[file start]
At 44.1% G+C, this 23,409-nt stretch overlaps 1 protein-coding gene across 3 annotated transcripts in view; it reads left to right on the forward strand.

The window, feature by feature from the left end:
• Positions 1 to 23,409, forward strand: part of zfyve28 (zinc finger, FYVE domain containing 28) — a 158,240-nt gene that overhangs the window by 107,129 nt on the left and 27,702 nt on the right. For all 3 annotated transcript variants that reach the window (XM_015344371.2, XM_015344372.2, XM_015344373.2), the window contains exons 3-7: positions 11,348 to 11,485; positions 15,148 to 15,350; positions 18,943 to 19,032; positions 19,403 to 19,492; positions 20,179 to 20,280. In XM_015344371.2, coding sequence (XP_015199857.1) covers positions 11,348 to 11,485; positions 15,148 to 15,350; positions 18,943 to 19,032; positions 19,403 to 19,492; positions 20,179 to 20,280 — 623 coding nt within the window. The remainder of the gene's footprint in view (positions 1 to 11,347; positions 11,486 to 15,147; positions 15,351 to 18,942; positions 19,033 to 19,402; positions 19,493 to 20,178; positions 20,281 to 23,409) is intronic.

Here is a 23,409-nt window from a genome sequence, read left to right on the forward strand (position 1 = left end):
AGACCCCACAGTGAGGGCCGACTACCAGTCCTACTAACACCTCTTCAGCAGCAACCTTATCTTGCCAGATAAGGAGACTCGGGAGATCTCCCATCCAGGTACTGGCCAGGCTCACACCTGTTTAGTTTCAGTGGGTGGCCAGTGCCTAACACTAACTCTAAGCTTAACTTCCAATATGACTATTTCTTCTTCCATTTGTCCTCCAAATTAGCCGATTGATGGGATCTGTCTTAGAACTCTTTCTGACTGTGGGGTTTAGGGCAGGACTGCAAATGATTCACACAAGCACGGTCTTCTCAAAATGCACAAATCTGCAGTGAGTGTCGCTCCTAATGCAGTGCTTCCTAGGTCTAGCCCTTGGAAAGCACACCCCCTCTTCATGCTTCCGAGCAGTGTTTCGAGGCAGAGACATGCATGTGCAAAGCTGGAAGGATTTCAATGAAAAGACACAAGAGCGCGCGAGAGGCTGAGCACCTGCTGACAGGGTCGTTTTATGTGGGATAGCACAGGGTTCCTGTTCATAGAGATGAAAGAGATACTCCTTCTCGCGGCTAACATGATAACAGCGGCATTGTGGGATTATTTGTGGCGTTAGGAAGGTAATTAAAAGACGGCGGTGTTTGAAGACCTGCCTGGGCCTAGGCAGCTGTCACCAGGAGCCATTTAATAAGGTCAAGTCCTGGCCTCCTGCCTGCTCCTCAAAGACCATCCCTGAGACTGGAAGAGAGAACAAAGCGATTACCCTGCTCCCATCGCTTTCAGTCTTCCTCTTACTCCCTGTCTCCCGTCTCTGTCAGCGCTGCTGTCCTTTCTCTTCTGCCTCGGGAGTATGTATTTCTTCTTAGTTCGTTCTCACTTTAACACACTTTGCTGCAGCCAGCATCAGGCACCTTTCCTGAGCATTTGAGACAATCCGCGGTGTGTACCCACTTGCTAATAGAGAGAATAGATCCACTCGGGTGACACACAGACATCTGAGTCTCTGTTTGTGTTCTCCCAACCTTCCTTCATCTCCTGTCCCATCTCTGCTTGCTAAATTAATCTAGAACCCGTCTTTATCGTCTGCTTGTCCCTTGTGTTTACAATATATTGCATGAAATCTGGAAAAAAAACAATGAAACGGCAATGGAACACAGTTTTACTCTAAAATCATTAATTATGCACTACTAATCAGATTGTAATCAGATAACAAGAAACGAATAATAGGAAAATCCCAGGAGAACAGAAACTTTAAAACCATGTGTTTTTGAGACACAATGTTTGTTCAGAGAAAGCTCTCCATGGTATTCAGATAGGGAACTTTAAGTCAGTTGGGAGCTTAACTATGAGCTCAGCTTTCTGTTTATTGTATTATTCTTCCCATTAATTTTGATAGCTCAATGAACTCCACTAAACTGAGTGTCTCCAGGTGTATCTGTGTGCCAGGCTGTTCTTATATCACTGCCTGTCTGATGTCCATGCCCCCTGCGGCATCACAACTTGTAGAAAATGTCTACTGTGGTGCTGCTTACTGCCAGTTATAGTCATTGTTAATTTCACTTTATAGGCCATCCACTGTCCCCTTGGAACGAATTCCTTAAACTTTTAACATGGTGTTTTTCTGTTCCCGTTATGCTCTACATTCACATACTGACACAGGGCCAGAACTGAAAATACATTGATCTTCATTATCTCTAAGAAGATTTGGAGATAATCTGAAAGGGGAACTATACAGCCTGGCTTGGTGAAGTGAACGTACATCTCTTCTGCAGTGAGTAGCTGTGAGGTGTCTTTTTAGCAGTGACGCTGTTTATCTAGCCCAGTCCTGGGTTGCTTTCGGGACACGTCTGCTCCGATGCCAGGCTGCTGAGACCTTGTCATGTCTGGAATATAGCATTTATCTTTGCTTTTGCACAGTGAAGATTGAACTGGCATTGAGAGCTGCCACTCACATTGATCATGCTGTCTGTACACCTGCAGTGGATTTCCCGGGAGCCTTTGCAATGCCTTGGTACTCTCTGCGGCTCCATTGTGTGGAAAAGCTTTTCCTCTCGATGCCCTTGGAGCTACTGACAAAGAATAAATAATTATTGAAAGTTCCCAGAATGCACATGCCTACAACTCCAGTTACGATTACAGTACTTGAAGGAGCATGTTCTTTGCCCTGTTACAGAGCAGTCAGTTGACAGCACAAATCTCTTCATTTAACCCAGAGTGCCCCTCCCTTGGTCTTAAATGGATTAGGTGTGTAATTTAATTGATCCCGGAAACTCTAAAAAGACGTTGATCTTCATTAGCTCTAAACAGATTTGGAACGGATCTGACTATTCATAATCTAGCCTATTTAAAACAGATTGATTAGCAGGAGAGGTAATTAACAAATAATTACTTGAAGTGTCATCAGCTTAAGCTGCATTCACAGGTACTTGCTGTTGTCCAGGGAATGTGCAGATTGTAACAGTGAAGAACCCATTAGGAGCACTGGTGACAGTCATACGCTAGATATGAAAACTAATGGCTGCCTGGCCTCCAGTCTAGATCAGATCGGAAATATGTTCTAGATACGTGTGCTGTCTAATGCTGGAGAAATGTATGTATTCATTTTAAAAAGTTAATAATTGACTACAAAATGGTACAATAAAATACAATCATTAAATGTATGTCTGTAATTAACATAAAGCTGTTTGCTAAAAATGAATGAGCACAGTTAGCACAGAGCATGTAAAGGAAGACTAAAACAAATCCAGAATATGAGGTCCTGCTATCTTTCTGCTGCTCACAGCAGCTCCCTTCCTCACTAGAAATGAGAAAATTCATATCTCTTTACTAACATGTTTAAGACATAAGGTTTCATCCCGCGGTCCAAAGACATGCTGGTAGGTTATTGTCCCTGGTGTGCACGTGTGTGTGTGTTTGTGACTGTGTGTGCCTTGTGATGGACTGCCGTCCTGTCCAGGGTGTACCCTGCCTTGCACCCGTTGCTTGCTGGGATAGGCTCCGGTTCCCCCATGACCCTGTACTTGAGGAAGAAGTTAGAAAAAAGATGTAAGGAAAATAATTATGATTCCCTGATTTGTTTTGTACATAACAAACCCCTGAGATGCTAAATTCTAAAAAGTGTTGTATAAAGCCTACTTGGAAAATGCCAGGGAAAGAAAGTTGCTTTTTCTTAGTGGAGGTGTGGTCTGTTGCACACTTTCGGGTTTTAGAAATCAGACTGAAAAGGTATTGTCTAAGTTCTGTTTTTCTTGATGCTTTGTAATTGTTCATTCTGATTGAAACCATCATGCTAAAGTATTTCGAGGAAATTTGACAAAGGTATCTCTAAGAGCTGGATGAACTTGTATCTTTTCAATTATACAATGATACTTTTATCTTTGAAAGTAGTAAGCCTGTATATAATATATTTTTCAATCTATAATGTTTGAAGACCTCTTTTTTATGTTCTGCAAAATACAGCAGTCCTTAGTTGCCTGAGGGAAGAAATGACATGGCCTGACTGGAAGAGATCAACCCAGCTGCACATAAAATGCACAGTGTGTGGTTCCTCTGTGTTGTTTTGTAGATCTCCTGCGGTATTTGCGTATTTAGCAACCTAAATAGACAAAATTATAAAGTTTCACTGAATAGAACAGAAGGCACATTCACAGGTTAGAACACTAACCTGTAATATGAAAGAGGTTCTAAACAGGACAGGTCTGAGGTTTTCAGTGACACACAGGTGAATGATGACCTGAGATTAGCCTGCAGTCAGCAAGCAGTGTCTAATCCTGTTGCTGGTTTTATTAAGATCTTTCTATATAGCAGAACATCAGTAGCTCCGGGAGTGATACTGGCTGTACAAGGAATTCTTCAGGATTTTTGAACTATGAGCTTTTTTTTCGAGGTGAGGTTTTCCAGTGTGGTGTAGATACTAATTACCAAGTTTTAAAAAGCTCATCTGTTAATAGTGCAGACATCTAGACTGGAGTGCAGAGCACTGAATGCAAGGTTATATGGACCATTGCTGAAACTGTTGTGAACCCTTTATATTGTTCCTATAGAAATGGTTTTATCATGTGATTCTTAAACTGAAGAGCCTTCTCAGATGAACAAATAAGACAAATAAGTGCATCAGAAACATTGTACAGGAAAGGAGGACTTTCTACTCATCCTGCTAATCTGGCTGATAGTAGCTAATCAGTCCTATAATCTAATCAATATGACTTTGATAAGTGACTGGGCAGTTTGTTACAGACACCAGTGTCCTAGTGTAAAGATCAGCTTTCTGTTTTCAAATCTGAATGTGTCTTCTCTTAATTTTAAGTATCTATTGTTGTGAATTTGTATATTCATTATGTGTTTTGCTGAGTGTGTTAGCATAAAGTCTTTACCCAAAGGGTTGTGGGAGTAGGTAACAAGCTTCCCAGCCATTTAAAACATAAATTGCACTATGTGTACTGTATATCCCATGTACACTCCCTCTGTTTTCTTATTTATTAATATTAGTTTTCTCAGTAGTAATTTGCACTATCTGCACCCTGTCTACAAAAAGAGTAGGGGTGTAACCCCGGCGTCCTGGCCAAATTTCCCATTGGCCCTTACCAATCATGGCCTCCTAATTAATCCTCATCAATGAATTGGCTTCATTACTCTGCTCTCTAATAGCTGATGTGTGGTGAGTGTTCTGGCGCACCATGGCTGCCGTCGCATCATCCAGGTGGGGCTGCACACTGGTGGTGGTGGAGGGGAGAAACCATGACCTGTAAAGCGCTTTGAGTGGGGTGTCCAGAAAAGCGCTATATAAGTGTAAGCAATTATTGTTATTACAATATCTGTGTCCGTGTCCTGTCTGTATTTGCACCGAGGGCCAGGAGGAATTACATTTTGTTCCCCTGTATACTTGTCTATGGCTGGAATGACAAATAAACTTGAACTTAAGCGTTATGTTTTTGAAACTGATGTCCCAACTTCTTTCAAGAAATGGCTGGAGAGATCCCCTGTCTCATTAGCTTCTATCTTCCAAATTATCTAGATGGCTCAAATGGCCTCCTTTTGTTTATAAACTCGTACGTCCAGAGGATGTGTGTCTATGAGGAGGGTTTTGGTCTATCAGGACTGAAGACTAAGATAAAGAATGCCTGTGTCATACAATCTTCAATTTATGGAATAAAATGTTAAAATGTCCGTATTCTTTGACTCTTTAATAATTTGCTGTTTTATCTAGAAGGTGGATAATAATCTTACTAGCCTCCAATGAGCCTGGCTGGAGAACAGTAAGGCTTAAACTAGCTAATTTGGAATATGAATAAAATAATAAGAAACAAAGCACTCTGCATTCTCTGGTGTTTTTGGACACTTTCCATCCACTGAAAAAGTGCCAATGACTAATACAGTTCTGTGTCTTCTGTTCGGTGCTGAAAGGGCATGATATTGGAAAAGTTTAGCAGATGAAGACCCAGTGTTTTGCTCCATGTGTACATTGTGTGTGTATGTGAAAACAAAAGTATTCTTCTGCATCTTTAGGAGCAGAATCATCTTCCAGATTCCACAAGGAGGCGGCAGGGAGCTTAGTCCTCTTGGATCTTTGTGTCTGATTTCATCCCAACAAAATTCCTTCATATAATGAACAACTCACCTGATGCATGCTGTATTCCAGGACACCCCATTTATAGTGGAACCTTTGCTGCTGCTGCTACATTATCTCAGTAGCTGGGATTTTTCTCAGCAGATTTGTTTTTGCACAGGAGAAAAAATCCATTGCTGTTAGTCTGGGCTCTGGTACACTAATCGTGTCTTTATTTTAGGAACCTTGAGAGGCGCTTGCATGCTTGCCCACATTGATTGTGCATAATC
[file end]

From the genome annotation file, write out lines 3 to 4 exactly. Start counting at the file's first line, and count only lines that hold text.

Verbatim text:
• Positions 1 to 23,409, forward strand: part of zfyve28 (zinc finger, FYVE domain containing 28) — a 158,240-nt gene that overhangs the window by 107,129 nt on the left and 27,702 nt on the right. For all 3 annotated transcript variants that reach the window (XM_015344371.2, XM_015344372.2, XM_015344373.2), the window contains exons 3-7: positions 11,348 to 11,485; positions 15,148 to 15,350; positions 18,943 to 19,032; positions 19,403 to 19,492; positions 20,179 to 20,280. In XM_015344371.2, coding sequence (XP_015199857.1) covers positions 11,348 to 11,485; positions 15,148 to 15,350; positions 18,943 to 19,032; positions 19,403 to 19,492; positions 20,179 to 20,280 — 623 coding nt within the window. The remainder of the gene's footprint in view (positions 1 to 11,347; positions 11,486 to 15,147; positions 15,351 to 18,942; positions 19,033 to 19,402; positions 19,493 to 20,178; positions 20,281 to 23,409) is intronic.

Here is a 23,409-nt window from a genome sequence, read left to right on the forward strand (position 1 = left end):